Uveitis is inflammation in the middle part of the eye, called the uvea. There are several types of uveitis, but anterior uveitis is the most common.
About anterior uveitis or iritis
Anterior uveitis is also called iritis because it usually affects the iris, the colored part of your eye. In acute anterior uveitis, the inflammation develops quickly and lasts for a few weeks. However, some types of anterior uveitis tend to recur. Chronic inflammation of the uvea is called chronic anterior uveitis.
What causes anterior uveitis?
Possible iritis causes include:
- Infection with a virus
- An inflammatory disease that affects the rest of the body, such as colitis or rheumatoid arthritis
- An eye injury – Being struck in the eye or having an object penetrate the eye can cause iritis.
Anterior uveitis can also happen with no clear cause. An ophthalmologist can diagnose iritis (anterior uveitis) with a comprehensive eye exam and refer you to another doctor if it seems that another disease could be causing it.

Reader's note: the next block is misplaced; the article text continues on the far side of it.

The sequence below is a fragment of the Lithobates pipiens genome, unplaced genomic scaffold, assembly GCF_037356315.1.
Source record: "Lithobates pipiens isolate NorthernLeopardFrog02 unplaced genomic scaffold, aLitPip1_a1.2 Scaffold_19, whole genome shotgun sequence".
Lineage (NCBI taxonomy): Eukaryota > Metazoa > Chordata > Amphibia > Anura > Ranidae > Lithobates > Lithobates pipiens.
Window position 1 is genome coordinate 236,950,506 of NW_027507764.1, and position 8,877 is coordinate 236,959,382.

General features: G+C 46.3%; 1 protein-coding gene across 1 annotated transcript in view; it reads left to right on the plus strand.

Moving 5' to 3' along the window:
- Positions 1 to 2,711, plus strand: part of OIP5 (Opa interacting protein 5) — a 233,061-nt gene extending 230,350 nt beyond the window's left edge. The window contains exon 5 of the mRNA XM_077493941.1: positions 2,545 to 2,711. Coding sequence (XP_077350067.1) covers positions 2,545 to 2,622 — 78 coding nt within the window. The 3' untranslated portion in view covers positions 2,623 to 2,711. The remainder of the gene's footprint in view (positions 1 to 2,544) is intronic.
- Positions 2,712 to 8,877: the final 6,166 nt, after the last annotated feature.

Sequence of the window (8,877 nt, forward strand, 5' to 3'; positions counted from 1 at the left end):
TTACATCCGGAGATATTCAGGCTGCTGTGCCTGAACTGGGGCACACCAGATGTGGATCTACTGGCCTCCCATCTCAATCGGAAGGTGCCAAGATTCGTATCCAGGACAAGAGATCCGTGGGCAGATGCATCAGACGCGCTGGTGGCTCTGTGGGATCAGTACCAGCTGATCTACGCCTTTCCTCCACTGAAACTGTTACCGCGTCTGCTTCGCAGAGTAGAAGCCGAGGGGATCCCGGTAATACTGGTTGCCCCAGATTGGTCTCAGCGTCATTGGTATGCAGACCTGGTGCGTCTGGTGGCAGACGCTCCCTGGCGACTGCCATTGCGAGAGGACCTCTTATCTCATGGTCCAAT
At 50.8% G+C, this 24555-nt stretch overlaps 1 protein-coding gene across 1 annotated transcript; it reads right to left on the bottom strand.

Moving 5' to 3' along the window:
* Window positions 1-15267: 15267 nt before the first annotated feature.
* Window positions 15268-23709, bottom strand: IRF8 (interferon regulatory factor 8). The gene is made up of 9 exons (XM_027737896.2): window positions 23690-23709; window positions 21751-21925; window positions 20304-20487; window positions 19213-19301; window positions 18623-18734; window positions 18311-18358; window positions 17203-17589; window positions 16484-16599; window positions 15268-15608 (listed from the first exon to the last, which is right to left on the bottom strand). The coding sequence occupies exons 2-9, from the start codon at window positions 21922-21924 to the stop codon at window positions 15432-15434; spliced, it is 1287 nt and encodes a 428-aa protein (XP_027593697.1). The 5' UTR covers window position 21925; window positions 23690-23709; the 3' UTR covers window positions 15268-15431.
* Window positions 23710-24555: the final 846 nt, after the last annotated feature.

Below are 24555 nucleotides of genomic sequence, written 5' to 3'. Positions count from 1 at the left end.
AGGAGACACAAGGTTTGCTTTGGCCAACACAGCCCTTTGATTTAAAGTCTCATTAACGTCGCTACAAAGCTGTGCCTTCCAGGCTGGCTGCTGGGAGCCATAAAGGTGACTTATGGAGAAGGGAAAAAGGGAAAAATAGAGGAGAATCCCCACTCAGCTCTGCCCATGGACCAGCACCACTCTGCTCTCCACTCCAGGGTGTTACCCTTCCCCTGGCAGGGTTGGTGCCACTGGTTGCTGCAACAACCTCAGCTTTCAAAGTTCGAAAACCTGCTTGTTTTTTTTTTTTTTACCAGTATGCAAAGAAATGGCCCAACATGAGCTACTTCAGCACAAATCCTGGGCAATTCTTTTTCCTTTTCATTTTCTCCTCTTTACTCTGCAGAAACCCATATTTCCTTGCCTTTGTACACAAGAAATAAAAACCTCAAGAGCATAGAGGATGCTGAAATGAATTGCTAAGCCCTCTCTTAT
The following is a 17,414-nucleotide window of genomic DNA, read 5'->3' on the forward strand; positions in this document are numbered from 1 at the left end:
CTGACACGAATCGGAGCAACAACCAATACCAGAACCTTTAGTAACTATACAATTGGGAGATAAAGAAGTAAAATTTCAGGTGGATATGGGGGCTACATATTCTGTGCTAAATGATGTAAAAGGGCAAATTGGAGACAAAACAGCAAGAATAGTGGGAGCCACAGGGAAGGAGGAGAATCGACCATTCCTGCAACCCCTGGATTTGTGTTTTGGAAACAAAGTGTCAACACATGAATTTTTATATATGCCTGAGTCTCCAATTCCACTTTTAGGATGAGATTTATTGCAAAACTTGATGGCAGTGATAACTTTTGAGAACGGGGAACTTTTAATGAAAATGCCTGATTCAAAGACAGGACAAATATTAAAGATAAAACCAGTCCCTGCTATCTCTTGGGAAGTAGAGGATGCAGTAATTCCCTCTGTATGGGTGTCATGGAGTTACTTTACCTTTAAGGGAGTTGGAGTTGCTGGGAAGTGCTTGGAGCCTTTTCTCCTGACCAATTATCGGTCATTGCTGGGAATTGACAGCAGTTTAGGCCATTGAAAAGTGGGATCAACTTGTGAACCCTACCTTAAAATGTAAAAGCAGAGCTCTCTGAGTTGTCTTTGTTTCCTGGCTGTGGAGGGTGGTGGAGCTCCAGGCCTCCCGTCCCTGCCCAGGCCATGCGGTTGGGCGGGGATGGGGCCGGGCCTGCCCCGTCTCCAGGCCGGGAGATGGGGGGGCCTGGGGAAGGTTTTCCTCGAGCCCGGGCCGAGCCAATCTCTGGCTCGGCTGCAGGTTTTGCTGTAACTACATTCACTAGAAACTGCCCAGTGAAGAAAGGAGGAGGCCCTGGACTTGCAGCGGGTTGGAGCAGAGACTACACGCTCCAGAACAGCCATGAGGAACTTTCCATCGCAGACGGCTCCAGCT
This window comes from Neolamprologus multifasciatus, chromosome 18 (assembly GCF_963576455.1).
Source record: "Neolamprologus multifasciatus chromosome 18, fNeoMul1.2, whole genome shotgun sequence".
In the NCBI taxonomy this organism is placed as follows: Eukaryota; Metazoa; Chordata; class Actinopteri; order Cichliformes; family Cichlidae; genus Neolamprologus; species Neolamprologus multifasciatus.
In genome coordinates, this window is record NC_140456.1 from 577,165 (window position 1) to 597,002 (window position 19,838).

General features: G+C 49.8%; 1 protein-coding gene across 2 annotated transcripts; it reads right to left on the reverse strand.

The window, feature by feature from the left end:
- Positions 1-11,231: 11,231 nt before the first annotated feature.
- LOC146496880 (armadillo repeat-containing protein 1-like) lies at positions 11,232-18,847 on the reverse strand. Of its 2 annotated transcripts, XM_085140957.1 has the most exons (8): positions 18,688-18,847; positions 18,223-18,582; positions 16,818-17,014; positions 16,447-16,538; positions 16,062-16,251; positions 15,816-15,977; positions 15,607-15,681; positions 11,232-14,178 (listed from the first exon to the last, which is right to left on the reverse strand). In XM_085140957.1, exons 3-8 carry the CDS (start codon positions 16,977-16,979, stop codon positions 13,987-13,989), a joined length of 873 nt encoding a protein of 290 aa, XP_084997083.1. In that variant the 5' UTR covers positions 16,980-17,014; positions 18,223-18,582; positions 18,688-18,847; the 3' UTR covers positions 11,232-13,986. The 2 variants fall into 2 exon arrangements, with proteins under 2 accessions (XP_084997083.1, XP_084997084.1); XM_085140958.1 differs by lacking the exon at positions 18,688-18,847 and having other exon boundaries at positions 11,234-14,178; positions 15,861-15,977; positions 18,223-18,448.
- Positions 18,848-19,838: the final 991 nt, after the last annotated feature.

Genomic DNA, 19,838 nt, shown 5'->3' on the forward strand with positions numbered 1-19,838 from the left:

Anterior uveitis symptoms
Anterior uveitis symptoms vary from person to person, but can include:
- Eye redness
- Eye pain
- Blurred vision or difficulty seeing normally
- Light sensitivity – for example, normal light seems too bright for your eyes.
- Floaters – small objects that seem to “float” in your vision even when you look at a blank area such as a wall.
The symptoms of iritis (anterior uveitis) are similar to symptoms of other eye conditions, so it is important to learn what is causing your symptoms as soon as possible. If you have any of the symptoms listed, contact your primary care doctor or an eye doctor. Untreated iritis can lead to serious eye problems, including loss of vision.
Anterior uveitis treatment
Iritis is usually treated with eye drops to reduce inflammation and dilate the pupil, which reduces painful muscle spasms. If the iritis does not go away with eye drops, your eye doctor can recommend additional treatment.
Are you concerned about iritis or another eye problem? You are always welcome to call Oregon Eye Specialists at 503-935-5580. Physicians at each of our 10 clinics are trained and experienced at recognizing iritis, other types of uveitis and other eye conditions.